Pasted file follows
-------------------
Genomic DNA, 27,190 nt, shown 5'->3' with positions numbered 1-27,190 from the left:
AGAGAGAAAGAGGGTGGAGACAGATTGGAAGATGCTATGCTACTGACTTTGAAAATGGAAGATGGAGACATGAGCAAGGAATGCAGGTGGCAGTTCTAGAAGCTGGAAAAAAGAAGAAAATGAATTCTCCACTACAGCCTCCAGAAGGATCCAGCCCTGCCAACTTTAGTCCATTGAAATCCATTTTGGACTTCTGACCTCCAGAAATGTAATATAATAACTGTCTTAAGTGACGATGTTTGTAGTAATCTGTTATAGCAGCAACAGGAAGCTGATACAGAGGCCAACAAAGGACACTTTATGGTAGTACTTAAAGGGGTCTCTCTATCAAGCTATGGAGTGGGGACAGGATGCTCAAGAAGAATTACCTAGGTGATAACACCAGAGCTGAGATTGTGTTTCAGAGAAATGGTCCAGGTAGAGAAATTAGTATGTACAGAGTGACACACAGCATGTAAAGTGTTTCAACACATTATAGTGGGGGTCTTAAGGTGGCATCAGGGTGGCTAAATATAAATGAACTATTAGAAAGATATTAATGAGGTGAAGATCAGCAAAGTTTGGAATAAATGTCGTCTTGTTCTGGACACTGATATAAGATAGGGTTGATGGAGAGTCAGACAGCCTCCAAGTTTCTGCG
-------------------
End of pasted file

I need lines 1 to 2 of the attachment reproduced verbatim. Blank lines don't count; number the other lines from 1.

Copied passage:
Genomic DNA, 27,190 nt, shown 5'->3' with positions numbered 1-27,190 from the left:
AGAGAGAAAGAGGGTGGAGACAGATTGGAAGATGCTATGCTACTGACTTTGAAAATGGAAGATGGAGACATGAGCAAGGAATGCAGGTGGCAGTTCTAGAAGCTGGAAAAAAGAAGAAAATGAATTCTCCACTACAGCCTCCAGAAGGATCCAGCCCTGCCAACTTTAGTCCATTGAAATCCATTTTGGACTTCTGACCTCCAGAAATGTAATATAATAACTGTCTTAAGTGACGATGTTTGTAGTAATCTGTTATAGCAGCAACAGGAAGCTGATACAGAGGCCAACAAAGGACACTTTATGGTAGTACTTAAAGGGGTCTCTCTATCAAGCTATGGAGTGGGGACAGGATGCTCAAGAAGAATTACCTAGGTGATAACACCAGAGCTGAGATTGTGTTTCAGAGAAATGGTCCAGGTAGAGAAATTAGTATGTACAGAGTGACACACAGCATGTAAAGTGTTTCAACACATTATAGTGGGGGTCTTAAGGTGGCATCAGGGTGGCTAAATATAAATGAACTATTAGAAAGATATTAATGAGGTGAAGATCAGCAAAGTTTGGAATAAATGTCGTCTTGTTCTGGACACTGATATAAGATAGGGTTGATGGAGAGTCAGACAGCCTCCAAGTTTCTGCG